Take it easy, it was more an example than a fixed schedule, but the fact is that we can deliver releases earlier and often.

I know, and that’s also why it is so interesting to make a web app, because no competitors offer a lightweight but rock solid web application, and such a web application could bring new features that are never present in desktop applications (as I said before, sharing part of a game, collaboration between users…).
(Also, remember that when Construct 2 was started, most recognized game making tools were producing native games and not HTML5 games. Now HTML5 games can be exported and used from anywhere and they made without any doubt the right choice.)

Maybe. Remember that I developed GD for fun these last years and so I didn’t spent my time doing much marketing because I thought community will do it by itself. Anyway I want to continue to have fun when developing GD, but I can’t if I do not find a way to make GD more successful.
Any idea to do so? :slight_smile: Note that adding feature may seems a good idea but I’ve kept doing this since GD was born and I’m sure that even a version of GD with a lot less features could be more successful than the current version. (Remember the first versions of Construct)

Creating a web app that is based on the same codebase as Game Develop allow to start a new product with a rock solid foundation that could be marketed better.
Even photo editors are going web app now! (
Even Microsoft is going web app with its Office suite because they realize that Google Doc or Prezi ( are becoming dangerous threat for them, even if Office is more complete and a looooooot more powerful.

How about this. Go on with this completely new and different web app model that everyone here is disliking, however completely open source the current native one- similarily to how construct made the shift to construct2. This will allow you to try two strategies at once. Right now you are putting all of your eggs into one basket. The basket that alienates a big group of game developers.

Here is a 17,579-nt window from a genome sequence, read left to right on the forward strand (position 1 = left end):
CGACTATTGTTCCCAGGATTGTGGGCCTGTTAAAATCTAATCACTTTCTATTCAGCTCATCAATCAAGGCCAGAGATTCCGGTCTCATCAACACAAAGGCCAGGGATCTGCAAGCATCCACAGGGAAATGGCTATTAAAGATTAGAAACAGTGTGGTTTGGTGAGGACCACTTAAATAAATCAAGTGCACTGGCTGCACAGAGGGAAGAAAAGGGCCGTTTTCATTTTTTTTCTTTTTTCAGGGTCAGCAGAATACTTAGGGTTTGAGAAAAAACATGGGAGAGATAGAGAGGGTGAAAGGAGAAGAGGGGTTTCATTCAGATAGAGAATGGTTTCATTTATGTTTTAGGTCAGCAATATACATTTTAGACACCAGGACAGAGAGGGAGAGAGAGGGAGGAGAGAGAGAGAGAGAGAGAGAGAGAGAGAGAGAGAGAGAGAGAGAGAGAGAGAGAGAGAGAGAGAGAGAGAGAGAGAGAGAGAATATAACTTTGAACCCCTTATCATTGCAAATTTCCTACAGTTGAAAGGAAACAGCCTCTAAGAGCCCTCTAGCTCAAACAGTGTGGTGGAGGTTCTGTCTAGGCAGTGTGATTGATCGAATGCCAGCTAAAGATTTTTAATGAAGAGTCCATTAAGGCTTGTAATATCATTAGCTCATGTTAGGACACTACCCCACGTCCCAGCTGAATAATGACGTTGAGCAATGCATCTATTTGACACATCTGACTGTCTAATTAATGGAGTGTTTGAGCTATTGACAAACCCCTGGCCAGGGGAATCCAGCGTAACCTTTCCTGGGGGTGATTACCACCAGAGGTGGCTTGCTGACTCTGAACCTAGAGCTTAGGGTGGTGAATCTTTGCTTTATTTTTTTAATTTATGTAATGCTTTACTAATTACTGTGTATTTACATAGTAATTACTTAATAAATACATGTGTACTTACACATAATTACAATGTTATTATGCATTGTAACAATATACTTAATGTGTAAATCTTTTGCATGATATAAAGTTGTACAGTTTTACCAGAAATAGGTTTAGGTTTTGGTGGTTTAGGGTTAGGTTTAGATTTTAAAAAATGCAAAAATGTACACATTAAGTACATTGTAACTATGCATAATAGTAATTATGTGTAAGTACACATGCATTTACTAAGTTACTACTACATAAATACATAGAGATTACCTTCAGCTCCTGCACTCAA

I am not kidding when saying that making this a web service will have me completely abandon it. :smiley:
I know about many other web services like the one you are going for and their content lock with the service is the reason I am not using them.
I have never heard of a commercially successful indie game ever gotten made with any of them. This should make you wonder why.

If you look at the majority of really popular indie game engines being used currently- none of them is a web service. Unity, Multimedia fusion, game maker and Construct 2 all have a huge following and are being used for making actual games that sell on steam,kickstarter and desura.

Gamedevelop is currently not being used seriously, because it is not yet capable of competing with them. It has poorer documentation, less stability and less features.

If you allow us to store our files locally and even download the webapp to use offline- then maybe I would be interested in it as a whole. I understand the advantages, but am not buying into the need to get the disadvantages for us too.

Until you make it a competitive product, I will continue to use the others. Going for a complete rewrite of the interface will set you back a few years, while your competition continues to invest resources into improving their engines and grow in number of capable users.

Your strategy is terrible looking at it from a marketing point of view. It’s not what the users need or want. It’s what would make your life easier in the long term. But the fact stands- you are only one guy with a dream and some following. Not enough people are picking it up or make commercial games with it.

I tried it, it still has a lot of bugs.

Make it a web app, not a web service. Even google docs has an offline mode.
I may not want to back up my files at your server or pay you a fee if there are other backup providers that offer a better hosting. I hate subscriptions and if I am paying for a license, you better start deploying huge useful updates like the ones scirra devs are regularly adding with each release.